And that is some mighty high praise indeed.


It’s been raining here pretty much non-stop for the last three or four days. And truth be told, it’s felt like rainy days around our house lately – in more ways than one. For whatever reason, I can’t seem to get Africa off of my mind.

Tonight during supper David asked me if I’d seen a letter we received from Compassion about the Global Food Crisis, and since I hadn’t, I grabbed it off of the kitchen counter and started to read. The letter was from Wess Stafford, the founder of Compassion, and he outlined how the rising cost of food is “creating a life-threatening food crisis” in the area where our sponsored child Sharon lives.

Rainy days.

Saturday, while I was in San Antonio, D. noticed that there was a leak in the roof of our front porch. He tried to find the source of the leak but couldn’t, and by yesterday morning, as the water continued to pour from a seam in the porch ceiling, he decided to call the professionals. A man came over a few hours later, walked around the roof, hammered a little here, added a little sealant there, and within fifteen minutes the leak was fixed.

Easy breezy.

But today, as the rain has continued to fall, I’ve thought about the places we visited in Uganda. I’ve thought about how families there would struggle to fix a roof in need of repair. I’ve thought about children trying to sleep in airless rooms, about mothers who desperately want to provide food for their kids but don’t have the means to pay for it.

Rainy days.

Yesterday afternoon, as the rain poured down, our little guy hopped in the car after school. We hadn’t even made it past the school building when he piped up from the back seat: “You know what, Mama? Rainy days are my favorites.”

“Really?” I asked. “Why do you like rainy days so much?”

“Well, because that’s when God makes things grow!”

I thought about what he said for a few minutes, pondered on the metaphor he never intended, and decided that even though the little man had no idea, he’d provided his mama with a pretty solid dose of theology on a rainy summer afternoon.

I guess, in one way or another, it must be growing season.

Many of y’all have sponsored kids through Compassion in the last year, so you’re probably already aware of the Global Food Crisis. Anne actually posted about it a couple of days ago on her blog, asked her readers to donate to Compassion’s Global Food Crisis Fund, and they responded oh-so-generously. I’d love it if some of us here would follow suit.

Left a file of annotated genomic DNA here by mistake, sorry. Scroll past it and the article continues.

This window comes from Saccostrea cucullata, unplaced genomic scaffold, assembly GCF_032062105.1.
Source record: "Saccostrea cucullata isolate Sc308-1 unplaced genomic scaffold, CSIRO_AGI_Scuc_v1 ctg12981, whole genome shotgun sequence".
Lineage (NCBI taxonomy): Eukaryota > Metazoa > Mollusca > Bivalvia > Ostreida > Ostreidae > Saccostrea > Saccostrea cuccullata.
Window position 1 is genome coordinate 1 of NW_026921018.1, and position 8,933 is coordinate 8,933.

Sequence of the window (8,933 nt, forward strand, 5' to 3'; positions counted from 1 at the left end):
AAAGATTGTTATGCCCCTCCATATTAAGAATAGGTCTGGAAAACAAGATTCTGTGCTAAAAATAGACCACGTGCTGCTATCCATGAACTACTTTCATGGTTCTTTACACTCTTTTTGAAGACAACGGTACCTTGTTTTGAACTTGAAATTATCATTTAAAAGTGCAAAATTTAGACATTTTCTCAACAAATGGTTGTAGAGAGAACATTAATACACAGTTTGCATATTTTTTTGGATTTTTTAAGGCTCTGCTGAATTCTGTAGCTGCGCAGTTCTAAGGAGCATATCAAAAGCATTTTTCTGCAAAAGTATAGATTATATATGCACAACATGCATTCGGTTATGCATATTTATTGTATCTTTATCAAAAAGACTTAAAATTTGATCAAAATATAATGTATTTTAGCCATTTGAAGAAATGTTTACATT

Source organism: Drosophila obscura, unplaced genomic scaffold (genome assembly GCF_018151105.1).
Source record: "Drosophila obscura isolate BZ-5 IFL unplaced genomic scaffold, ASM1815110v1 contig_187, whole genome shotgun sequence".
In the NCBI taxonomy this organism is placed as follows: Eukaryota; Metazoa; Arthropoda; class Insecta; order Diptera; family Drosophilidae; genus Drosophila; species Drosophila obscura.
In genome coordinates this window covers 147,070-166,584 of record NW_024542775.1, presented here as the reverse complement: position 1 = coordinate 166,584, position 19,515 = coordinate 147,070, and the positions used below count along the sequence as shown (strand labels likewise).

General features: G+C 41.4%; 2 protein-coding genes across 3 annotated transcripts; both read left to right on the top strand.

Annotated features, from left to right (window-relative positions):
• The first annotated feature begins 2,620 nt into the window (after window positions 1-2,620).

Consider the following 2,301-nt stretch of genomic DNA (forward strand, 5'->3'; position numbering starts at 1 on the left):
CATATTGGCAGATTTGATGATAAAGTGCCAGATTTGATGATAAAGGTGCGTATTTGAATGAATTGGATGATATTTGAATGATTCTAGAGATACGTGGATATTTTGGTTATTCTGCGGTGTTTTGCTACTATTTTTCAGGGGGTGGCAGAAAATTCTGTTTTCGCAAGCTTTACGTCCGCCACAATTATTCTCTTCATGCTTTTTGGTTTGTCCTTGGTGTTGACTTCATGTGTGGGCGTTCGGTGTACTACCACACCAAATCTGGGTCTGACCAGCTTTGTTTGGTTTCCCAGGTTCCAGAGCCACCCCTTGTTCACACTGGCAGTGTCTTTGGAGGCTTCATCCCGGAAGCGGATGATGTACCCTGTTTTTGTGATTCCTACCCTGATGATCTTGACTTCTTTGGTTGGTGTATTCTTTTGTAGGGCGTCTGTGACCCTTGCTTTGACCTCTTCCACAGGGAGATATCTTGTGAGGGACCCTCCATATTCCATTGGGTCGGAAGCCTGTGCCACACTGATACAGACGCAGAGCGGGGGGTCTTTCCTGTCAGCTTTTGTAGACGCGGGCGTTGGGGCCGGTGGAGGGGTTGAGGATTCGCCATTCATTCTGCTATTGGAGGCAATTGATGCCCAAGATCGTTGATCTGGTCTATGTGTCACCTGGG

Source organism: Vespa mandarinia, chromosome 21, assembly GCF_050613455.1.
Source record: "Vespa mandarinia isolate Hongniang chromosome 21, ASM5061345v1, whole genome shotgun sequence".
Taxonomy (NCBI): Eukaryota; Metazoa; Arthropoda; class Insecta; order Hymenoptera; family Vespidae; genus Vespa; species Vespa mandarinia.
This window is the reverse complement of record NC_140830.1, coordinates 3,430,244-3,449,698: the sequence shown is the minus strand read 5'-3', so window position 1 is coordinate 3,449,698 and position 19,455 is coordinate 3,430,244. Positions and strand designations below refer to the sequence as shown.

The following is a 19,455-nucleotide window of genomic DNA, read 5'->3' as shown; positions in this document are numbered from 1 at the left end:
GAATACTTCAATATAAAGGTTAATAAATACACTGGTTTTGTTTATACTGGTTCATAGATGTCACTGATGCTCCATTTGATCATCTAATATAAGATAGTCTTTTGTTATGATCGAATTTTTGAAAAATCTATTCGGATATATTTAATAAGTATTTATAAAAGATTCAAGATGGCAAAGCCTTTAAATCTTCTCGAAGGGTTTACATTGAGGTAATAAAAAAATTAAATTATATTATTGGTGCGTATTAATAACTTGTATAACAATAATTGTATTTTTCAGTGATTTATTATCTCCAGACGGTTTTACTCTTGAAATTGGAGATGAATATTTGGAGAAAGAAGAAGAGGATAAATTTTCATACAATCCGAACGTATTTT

David and I talked at supper tonight and decided that we’re going to make a donation. We can’t donate very much right now (see: roof and also: cracked fireplace), but we can donate something. A one-time donation of $39 will feed one family for one month, but you can donate any amount. $2. $5. $50. Every little bit will provide some relief to families who need it. Just click here to help.

You don’t have to tell me if you donate (though you’re welcome to do so), and you certainly don’t have to tell me how much. I’m really not concerned with a grand total. I’m just interested in helping these families.

Because there are some times in life when we can’t do a dadgum thing to stop the rain.

But other times? Like right now, for instance?

We absolutely can.

Oh, A Title Would Be Far Too Ambitious At This Early Hour

Hey y’all –

I’ll be back in a little while with a real-live post that has been somewhat thoughtfully constructed with words and, lo, even sentences, but I wanted to let you know that if you were in San Antonio this past weekend at Living Proof and have written about it on your blog, we’re putting together a list of links over at allaccess. I can’t get the Mr. Linky code to work in the template over there, so just leave a link to your post in the comments.

Not the comments here, by the way. The comments over there.

I do hope that makes sense.

Email if you have questions.

And if you’ll excuse me, I’ll just be getting back to the business of removing my eyelids from my cheeks. Because the weekend’s lack of sleep and abundance of caffeine have left my eyes a bit SWOLE UP.

Which is totally the medical term. Just in case you were wondering.

Happy Monday, bloggy peoples!

Sunday Night Must-Read

My friend Anne has something really wonderful going on over at her blog.

And you can check it out right here.